Other battery types were invented, such as the mercury cells which are powerful, very tiny, and very problematic for the environment as they are not rechargeable. The first small alkaline batteries were invented in 1949, and sold in an improved version (in the new AAA size) in 1954. This was the very year when Gerald Pearson, Daryl Chapin, and Calvin Fuller from the USA allegedly invented the first solar battery or solar cell - experiments with solar power had been made a good hundred years earlier, with Antoine César Becquerel observing photovoltaic effects while experimenting with electrodes in an electrolyte solution in 1839. Solar cells are commonly used in calculators, and as collectors on house roofs. They power satellites, too.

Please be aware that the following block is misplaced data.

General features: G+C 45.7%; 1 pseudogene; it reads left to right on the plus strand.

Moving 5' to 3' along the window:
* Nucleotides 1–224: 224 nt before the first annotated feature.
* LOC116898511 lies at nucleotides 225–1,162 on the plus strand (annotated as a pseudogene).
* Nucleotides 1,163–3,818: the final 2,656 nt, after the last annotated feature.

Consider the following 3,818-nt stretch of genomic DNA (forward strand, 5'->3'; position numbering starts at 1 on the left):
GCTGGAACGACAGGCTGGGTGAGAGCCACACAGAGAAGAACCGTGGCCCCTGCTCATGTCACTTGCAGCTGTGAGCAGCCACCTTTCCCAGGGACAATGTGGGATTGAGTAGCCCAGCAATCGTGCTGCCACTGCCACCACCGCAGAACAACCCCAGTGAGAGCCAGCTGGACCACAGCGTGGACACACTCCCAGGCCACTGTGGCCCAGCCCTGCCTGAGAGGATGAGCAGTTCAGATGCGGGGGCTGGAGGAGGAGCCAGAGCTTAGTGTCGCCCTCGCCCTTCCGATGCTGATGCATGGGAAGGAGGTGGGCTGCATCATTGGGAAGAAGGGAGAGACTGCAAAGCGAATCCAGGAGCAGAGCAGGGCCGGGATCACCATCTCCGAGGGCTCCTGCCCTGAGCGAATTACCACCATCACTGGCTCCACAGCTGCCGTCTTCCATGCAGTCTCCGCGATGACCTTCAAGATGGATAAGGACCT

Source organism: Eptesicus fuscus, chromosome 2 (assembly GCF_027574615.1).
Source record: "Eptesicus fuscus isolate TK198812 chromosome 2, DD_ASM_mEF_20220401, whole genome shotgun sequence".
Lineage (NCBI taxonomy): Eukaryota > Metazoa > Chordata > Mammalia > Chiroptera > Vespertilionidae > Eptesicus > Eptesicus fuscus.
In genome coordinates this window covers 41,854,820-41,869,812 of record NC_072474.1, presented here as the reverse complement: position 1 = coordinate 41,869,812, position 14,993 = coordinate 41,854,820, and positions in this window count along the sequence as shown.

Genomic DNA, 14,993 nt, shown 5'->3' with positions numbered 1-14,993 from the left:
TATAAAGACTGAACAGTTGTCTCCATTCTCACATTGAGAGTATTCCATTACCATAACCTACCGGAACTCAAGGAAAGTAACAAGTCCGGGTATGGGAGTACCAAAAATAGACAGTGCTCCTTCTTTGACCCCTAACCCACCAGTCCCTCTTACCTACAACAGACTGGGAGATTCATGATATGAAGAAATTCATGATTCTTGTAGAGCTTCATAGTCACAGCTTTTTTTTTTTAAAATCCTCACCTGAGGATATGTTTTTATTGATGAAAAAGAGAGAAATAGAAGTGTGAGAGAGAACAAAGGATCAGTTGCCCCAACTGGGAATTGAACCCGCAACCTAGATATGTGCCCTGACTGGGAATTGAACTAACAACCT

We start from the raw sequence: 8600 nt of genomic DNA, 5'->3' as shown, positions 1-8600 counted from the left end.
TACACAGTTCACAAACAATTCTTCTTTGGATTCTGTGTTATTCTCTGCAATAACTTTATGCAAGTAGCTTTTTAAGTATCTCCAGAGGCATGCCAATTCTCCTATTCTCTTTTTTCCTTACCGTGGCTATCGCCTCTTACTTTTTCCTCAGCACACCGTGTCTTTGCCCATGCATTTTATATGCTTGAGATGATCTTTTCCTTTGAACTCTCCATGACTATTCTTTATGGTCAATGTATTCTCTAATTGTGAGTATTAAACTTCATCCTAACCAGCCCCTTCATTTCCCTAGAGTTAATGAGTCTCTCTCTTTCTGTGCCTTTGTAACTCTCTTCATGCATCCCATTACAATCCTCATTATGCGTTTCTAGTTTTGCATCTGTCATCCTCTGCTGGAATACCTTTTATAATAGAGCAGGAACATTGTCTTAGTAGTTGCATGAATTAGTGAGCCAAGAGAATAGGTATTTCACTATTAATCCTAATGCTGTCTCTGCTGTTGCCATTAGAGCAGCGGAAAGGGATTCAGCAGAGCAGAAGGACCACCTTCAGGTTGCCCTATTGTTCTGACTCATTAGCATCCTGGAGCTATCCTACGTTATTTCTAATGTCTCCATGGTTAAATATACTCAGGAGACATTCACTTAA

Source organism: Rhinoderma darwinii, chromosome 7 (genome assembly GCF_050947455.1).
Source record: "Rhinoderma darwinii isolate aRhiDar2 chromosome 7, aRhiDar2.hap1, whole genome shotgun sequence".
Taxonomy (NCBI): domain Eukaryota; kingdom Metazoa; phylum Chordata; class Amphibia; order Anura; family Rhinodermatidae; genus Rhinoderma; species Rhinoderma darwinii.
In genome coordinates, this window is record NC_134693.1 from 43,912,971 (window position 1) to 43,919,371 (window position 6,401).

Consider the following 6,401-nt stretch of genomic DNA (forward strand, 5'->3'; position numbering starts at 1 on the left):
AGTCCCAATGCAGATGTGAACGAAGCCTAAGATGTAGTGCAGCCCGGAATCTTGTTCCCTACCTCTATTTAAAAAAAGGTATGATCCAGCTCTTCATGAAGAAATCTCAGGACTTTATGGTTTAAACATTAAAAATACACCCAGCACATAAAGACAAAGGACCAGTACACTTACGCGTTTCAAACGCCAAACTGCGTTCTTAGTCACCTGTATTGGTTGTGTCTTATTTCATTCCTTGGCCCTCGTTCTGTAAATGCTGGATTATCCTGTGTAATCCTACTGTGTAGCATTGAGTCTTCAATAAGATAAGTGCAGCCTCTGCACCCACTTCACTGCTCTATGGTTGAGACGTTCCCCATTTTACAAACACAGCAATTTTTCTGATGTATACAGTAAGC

Rechargeable Batteries

The 1970s saw the development from unstable nickel-metal-hydride alloys to their commercial use (of an improved, stable version) in the 1990s. It was the same period of time it took to get from the first primary lithium-metal batteries, to the rechargeable lithium-ion batteries we have now. Rechargeable lithium metal batteries proved to be dangerous, which led people to try non-metallic lithium, a lithium-ion battery. Although these still need to be treated with extreme care while charging or discharging, they are very popular with people who fly model airplanes, because of their small size and weight and are most commonly used in laptops. Faulty lithium-ion batteries causing the accumulators to overheat or even explode, led to a temporary banning of certain laptops on airplanes in 2006.

Environmental Issues...